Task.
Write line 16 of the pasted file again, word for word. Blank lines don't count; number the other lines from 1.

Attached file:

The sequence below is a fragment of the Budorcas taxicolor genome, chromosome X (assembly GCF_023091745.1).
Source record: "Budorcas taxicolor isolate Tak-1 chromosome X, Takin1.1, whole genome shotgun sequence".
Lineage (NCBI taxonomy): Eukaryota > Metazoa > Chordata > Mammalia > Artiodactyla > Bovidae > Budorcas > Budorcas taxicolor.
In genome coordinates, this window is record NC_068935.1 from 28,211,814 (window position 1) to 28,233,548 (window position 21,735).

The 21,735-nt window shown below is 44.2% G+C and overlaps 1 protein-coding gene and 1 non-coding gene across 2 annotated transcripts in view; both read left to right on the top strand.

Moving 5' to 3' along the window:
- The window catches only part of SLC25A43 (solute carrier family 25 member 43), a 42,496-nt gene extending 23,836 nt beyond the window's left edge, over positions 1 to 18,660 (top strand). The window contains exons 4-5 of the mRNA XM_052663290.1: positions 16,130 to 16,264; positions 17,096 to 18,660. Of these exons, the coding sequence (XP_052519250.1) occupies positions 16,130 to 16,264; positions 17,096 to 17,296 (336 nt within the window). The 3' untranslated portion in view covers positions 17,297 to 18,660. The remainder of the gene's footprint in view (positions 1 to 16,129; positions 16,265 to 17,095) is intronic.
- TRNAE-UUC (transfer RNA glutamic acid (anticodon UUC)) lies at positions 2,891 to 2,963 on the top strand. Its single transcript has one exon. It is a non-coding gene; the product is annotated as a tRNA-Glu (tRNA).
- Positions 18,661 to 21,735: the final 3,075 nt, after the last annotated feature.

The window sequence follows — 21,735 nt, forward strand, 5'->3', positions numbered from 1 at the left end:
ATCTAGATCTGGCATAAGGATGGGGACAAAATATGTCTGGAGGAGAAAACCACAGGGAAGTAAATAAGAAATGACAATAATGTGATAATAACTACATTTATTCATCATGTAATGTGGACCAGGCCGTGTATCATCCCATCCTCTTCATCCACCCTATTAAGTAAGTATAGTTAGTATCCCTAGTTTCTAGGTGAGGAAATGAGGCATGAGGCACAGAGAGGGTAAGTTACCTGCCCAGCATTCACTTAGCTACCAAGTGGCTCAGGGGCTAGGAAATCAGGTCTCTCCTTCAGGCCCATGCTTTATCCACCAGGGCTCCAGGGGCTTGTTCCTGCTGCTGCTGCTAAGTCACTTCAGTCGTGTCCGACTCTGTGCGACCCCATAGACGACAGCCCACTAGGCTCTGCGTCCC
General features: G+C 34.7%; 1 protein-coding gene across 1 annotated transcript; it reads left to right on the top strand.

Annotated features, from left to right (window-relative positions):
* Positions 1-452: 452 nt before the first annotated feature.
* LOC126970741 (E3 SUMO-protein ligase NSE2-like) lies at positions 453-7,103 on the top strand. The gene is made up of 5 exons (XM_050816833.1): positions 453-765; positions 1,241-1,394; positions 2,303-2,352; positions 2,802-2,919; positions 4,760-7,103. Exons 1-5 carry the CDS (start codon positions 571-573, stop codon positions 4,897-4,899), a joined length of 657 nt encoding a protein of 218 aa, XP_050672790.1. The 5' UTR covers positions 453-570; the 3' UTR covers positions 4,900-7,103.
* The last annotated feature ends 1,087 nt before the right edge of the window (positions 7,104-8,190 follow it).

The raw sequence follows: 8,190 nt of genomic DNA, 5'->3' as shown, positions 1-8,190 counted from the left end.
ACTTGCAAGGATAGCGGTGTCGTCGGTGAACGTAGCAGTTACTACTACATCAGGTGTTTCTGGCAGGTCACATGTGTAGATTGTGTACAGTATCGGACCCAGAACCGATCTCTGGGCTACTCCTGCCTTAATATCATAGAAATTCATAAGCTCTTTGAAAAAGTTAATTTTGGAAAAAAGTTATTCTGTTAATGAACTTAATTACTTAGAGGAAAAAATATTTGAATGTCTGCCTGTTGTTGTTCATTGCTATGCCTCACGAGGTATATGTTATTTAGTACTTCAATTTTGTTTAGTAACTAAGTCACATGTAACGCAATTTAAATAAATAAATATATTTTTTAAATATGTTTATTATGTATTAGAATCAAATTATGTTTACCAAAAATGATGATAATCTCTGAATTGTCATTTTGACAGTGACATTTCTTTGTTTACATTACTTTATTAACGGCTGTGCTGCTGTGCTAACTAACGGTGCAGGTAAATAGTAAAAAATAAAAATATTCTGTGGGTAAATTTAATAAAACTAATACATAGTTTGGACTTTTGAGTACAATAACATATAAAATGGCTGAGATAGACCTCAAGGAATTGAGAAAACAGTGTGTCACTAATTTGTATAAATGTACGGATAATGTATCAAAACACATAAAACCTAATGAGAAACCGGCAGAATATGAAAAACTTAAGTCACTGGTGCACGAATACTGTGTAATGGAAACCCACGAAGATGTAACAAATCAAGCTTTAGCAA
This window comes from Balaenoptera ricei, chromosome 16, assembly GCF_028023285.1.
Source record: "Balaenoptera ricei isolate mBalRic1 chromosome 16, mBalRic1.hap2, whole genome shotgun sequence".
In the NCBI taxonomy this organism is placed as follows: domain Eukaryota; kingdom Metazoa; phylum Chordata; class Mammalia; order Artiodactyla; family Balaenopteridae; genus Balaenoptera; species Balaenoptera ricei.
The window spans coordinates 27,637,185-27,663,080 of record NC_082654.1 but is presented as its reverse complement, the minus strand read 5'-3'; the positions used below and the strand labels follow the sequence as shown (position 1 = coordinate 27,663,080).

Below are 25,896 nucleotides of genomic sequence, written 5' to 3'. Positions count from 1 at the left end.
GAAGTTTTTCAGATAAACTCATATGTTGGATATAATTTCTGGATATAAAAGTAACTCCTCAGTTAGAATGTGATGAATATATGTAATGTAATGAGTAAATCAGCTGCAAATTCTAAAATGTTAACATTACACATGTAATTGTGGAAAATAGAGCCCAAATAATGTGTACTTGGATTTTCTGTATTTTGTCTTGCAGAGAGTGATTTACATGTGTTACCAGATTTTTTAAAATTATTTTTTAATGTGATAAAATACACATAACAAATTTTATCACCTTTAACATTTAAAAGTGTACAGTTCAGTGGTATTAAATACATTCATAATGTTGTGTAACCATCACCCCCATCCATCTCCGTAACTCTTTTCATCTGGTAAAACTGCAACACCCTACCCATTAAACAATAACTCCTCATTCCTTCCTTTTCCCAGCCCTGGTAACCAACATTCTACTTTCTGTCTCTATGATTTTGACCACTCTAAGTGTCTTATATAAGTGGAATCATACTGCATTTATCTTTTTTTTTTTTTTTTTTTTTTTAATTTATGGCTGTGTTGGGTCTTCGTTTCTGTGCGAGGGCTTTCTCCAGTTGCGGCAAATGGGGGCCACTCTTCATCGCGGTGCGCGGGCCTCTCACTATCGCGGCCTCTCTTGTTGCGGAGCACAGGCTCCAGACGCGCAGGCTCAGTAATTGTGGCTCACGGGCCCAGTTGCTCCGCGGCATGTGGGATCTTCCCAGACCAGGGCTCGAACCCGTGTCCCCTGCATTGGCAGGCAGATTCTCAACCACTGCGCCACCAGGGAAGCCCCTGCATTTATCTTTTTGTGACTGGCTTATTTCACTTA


* The last annotated feature ends 1,087 nt before the right edge of the window (positions 7,104-8,190 follow it).